You might think that a recording of a city council meeting would be a public record owned by, you know, the public.
The Inglewood City Council begs to differ.
The council is suing an Inglewood resident, Joseph Teixeira, and 10 unidentified cohorts for publishing six videos on YouTube that use snippets of recordings from council meetings without the city’s permission. The lawsuit alleges that Teixeira -- whose videos sharply criticize Mayor James T. Butts Jr. -- violated the copyrights the city holds to the recordings, and it demands that he pay the city damages, cover its attorney fees and never violate the city’s copyrights again.
The city’s claim is more than a little disturbing, considering that the target is a resident trying to hold a city official accountable for his words and actions as a city official. As Peter Scheer, executive director of the First Amendment Coalition, put it in a recent blog post, the lawsuit was “cooked up to shut up Teixeira.”
The main problem with the lawsuit, say Scheer and Teixeira’s attorney, Dan Laidman, is that the California Public Records Act effectively renders the city’s recordings uncopyrightable. In a 2009 ruling that barred Santa Clara County from claiming copyright protection for some of its maps, a state appeals court held that local governments can’t claim copyrights over public records unless the Legislature explicitly authorized them to do so. The Public Records Act authorizes copyright claims only for computer software, the court found, adding that the purpose of the act would be subverted if local governments could impose restrictions on how other public records were used.
In court filings, the attorney handling the city’s lawsuit, JoAnna M. Esty, argues that federal copyright law trumps the state public records law. It’s worth noting that federal records cannot be copyrighted, but there’s no such stricture in the law regarding state or local records.
Teixeira’s fallback argument is that his YouTube videos made legal use of the council’s recordings. Federal copyright law states that the “fair use” of a work “for purposes such as criticism, comment, news reporting, teaching (including multiple copies for classroom use), scholarship, or research, is not an infringement of copyright.” But it leaves it up to the courts to decide whether any particular use is fair based on four factors:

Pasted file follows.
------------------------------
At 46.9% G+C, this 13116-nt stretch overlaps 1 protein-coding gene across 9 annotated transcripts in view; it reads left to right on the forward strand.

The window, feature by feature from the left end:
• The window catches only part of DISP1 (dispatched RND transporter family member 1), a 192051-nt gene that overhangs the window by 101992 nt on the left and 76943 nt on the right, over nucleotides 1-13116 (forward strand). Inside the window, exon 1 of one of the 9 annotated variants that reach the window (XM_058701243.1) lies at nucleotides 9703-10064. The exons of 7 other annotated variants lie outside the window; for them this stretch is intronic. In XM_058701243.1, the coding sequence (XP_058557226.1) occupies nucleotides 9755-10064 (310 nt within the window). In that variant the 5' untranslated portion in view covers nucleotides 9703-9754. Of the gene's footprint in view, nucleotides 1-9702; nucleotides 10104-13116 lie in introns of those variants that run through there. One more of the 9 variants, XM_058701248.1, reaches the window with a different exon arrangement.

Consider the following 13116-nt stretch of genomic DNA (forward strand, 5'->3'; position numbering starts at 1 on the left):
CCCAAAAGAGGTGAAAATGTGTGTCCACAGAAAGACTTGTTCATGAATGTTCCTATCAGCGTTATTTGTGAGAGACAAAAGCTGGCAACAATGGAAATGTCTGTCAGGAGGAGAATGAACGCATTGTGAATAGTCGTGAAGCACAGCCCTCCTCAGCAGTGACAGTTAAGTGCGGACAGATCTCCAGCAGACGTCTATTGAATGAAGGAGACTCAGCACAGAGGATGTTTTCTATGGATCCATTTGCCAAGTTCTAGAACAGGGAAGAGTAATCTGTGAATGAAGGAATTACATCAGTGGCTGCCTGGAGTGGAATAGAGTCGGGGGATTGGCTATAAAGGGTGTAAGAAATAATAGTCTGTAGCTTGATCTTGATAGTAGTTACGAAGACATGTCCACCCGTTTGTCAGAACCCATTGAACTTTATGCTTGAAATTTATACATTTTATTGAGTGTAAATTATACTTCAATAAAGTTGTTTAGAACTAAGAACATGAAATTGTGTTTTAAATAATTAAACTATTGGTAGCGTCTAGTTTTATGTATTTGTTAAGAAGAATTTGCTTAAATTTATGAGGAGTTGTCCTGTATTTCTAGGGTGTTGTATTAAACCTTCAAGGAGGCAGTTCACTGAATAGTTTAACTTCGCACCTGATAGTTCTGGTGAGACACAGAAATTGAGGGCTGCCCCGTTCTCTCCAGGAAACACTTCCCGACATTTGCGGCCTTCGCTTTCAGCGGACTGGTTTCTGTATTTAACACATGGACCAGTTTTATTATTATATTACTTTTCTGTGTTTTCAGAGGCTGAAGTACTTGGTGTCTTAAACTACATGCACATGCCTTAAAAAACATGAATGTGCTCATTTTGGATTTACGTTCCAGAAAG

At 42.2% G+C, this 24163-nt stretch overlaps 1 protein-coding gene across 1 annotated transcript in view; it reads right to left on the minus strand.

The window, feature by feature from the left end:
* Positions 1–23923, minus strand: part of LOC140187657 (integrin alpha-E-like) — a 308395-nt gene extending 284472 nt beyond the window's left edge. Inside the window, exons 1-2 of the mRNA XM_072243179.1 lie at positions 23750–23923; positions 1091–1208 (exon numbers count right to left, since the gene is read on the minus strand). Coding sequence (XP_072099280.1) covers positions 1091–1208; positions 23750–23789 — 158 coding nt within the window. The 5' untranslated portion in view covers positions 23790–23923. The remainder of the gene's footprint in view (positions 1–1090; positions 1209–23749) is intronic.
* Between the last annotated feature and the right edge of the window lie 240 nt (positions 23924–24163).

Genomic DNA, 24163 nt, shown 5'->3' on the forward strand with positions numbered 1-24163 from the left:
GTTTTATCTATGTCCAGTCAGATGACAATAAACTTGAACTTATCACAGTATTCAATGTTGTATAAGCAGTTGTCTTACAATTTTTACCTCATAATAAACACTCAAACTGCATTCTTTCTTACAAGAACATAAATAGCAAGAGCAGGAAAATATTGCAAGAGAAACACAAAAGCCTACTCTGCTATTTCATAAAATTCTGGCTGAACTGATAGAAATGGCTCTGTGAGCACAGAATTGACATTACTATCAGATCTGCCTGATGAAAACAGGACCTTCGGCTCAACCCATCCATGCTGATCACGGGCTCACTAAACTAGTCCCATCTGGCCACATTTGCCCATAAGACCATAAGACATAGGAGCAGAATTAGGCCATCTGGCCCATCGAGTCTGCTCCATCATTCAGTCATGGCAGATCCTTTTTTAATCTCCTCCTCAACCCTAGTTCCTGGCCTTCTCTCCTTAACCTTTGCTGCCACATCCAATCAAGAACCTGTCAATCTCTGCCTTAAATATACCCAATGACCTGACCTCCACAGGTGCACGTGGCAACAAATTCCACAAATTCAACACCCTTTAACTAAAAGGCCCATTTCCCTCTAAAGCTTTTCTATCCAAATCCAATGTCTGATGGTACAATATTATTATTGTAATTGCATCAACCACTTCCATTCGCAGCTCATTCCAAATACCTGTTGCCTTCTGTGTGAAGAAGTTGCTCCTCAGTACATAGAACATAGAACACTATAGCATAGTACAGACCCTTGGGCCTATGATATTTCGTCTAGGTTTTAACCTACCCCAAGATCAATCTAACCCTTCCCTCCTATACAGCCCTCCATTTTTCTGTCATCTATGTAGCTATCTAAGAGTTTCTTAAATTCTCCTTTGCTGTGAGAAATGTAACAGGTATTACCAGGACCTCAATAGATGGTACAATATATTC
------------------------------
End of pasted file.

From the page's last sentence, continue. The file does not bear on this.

"(1) [T]he purpose and character of the use, including whether such use is of a commercial nature or is for nonprofit educational purposes;
"(2) the nature of the copyrighted work;
"(3) the amount and substantiality of the portion used in relation to the copyrighted work as a whole; and
"(4) the effect of the use upon the potential market for or value of the copyrighted work.”
Esty argues in a court filing that the city prevails on all four issues. That’s an odd application of the tests, though. Teixeira’s YouTube postings have no advertising in them and are unmistakably noncommercial political speech. The copyrighted works in question are public records, not Hollywood blockbusters. Teixeira uses only snippets of the city’s recordings in his videos to support specific criticisms he’s making of Butts’ comments at the meetings; the vast majority of the footage is his commentary. And because they include only a few minutes of the proceedings, Teixeira’s videos couldn’t have much effect on the market for recordings of the multi-hour council meetings.
What’s more, the city’s interpretation of copyright law conflicts with one of the core purposes of the 1st Amendment, which is to protect citizens’ rights to speak about the government. The city contends that Teixeira didn’t have to copy the recordings, that he could have simply linked to them (assuming they could be found online). But according to Laidman, Teixeira’s attorney, “courts have made clear time and time again that people are entitled to use portions of copyrighted works in order to comment on them and criticize the ideas and the politics” involved.
In his post about the lawsuit, Scheer stressed the city’s 1st Amendment deficiencies. “If that amendment means anything, it means that government is powerless to use the legal system to suppress political expression that the government dislikes,” he wrote. “Inglewood’s city council members, however, didn’t get the memo.”
California is one of about three dozen states that have enacted laws that prohibit “strategic lawsuits against public participation,” or claims designed to punish people for exercising their right to petition the government and take part in civic debates. Inglewood’s suit against Teixeira seems to be just such a case. Unfortunately for Teixeira, the state’s anti-SLAPP law doesn’t apply to federal lawsuits.
Teixeira has filed a motion to dismiss the city’s complaint, which is scheduled to be heard later this month.
(Full disclosure: Laidman’s law firm, Davis Wright Tremaine, has also represented the Los Angeles Times.)
Follow Healey’s intermittent Twitter feed: @jcahealey